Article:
So what’s wrong with the Times‘ well-meaning and largely on-target editorial? Well, only that it may be aiming at an overly broad target . This complaint may seem nit-picky, but the Times, by focusing its indignation on the Security Council “as a whole,” is problematically conflating the umbrella of the “Council” with its component parts — the member states that make up the body and guide its decisions and courses of action. In a sense, then, the Times is missing the trees for the forest — and individual trees, particularly those falling out of line with the rest of the forest, make far better targets than the entire forest.
While unanimous Security Council action is always the goal — with regards to Darfur as well as any other subject of the Council’s attention — this cannot be achieved by simply chastising the entire institution; this is akin to blaming the Times “as a whole” for the words of, say, its editorial board. Using the term “Security Council” may often be convenient, but it casually glosses over the fact that the group — like the whole UN system — is no more than the sum of its parts, and that addressing criticisms to these individual countries, all of which act and vote according to their own interests, is both more effective and more intellectually honest. The Times‘ editorial in fact acknowledges that member states bear the greatest responsibility for the Council’s action or inaction:
But a minority of Council members, led by China, have let their economic interests — in Beijing’s case substantial investments in Sudan’s abundant oil supplies — trump their moral and legal responsibility to thwart genocide. Last week, China’s president, Hu Jintao, used stronger-than-usual language to urge Khartoum to cooperate with United Nations peacekeepers and enforce a cease-fire in Darfur. If China is prepared to back up those words with a tougher line in the Security Council, it could make a huge difference.
China is not the only Security Council member that needs to step up its action on Darfur. Greater individual commitments from all 15 nations — particularly the “P5″ of China, Russia, the U.S., U.K., and France — are prerequisites to stronger and more concerted pressure on Sudan. With the signs coming from President Hu’s language, from yesterday’s unified support for ICC prosecutions, and from the U.S. Congress’ progress in allocating funds for desperately-needed helicopters, these stepwise requirements seem to be gradually being notched up.
Certainly, as Mark writes (and as NYT blog “The Lede” picks up here) the U.S.’s willingness to sign on to a UN Security Council statement voicing support for the ICC is a big deal, and possibly — hopefully — a sign in a gradual shift in the U.S.’s stance toward the Court. Even more significant, perhaps, was the quieter acceptance of China and Russia — who had blocked a similar attempt in December 2007 — to supporting the ICC’s work in Sudan this bluntly. This month’s statement may not have been as strong as some member countries, particularly Costa Rica, which led the charge on this effort, would have liked, but it clearly represents the effects of pressure on the players with the most influence in Sudan.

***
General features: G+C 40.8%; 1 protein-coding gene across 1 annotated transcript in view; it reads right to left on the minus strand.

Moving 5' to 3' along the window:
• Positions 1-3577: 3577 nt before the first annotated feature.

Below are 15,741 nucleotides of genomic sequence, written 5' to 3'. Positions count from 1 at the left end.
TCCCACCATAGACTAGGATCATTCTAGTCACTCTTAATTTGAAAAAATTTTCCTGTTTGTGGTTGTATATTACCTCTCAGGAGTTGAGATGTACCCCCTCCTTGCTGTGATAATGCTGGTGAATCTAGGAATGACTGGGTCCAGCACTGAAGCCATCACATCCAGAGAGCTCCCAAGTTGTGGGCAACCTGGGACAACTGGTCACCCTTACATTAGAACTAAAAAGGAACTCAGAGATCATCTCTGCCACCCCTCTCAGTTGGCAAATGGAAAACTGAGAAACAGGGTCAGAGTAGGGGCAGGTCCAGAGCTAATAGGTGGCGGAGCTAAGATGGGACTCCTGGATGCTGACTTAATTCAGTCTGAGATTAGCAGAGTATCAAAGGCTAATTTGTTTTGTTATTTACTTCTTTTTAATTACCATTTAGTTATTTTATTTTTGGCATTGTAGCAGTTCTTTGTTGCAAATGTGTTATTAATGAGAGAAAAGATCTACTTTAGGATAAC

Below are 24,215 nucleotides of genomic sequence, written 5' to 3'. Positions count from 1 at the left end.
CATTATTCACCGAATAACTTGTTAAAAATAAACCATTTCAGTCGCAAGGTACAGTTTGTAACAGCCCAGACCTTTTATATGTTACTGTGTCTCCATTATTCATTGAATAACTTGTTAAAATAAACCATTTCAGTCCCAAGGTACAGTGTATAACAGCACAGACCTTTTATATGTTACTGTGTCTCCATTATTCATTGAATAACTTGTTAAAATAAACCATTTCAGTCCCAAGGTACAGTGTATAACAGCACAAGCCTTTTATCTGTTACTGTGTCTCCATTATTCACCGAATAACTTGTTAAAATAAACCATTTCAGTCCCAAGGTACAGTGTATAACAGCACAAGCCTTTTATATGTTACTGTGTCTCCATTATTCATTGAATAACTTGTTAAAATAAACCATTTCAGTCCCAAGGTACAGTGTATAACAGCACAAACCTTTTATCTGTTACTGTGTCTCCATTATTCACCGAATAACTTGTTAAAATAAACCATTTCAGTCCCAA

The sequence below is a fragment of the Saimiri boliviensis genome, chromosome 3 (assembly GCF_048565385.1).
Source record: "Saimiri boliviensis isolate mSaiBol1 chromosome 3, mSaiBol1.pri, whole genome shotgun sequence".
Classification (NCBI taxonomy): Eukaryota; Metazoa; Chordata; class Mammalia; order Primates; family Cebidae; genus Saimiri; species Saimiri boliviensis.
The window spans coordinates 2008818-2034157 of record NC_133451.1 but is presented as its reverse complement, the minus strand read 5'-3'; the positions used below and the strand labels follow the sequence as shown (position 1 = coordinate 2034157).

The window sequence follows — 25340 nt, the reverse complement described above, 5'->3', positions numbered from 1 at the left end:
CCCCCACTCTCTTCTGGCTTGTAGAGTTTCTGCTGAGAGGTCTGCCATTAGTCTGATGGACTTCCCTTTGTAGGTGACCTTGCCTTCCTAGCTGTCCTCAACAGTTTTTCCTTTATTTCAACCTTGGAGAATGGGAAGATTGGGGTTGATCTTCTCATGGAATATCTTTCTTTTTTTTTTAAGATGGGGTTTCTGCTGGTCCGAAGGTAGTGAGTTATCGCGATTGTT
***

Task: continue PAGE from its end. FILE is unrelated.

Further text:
Libya had opposed the original wording of the statement and only agreed to support it after the language was watered down to support an “end to impunity” instead of explicitly demanding compliance with ICC arrest warrants, council diplomats said.
They said China most likely supported the statement on Sudan to avoid drawing more unnecessary attention to its close ties with Sudan ahead of the Beijing Olympics.
Supporting the ICC by name and even more robustly would have been preferable, but that likely would not have changed Sudan’s obdurate response anyway. The fact that China is responding to advocacy efforts tied to the controversial Beijing Games may herald a shift with an even greater potential impact on bringing Darfur’s war criminals to justice than the U.S.’s evolving position on the ICC.
(Elsewhere in the world of the ICC, the news was not so good, as the Court has suspended, on technical grounds, the prosecution of Congolese warlord Thomas Lubanga Dyilo — scheduled to sit in the ICC’s first trial, which would have begun next Monday.)
The SG: In Ethiopia over the weekend, the SG is now in the United Arab Emirates. Today he met with Sheikh Mohammad bin Rashed Al Maktoum, Vice President and Prime Minister of the UAE, where the two discussed developments in the region, including Syria, Iran, Lebanon, Egypt and Jordan, and in the Middle East Peace Process.